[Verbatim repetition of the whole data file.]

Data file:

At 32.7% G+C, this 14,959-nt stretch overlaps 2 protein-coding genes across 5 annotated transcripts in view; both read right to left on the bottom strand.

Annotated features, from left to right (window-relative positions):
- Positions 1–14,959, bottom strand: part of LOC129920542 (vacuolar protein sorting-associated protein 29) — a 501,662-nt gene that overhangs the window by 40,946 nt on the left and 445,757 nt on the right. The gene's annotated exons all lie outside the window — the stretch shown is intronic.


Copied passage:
At 32.7% G+C, this 14,959-nt stretch overlaps 2 protein-coding genes across 5 annotated transcripts in view; both read right to left on the bottom strand.

Annotated features, from left to right (window-relative positions):
- Positions 1–14,959, bottom strand: part of LOC129920542 (vacuolar protein sorting-associated protein 29) — a 501,662-nt gene that overhangs the window by 40,946 nt on the left and 445,757 nt on the right. The gene's annotated exons all lie outside the window — the stretch shown is intronic.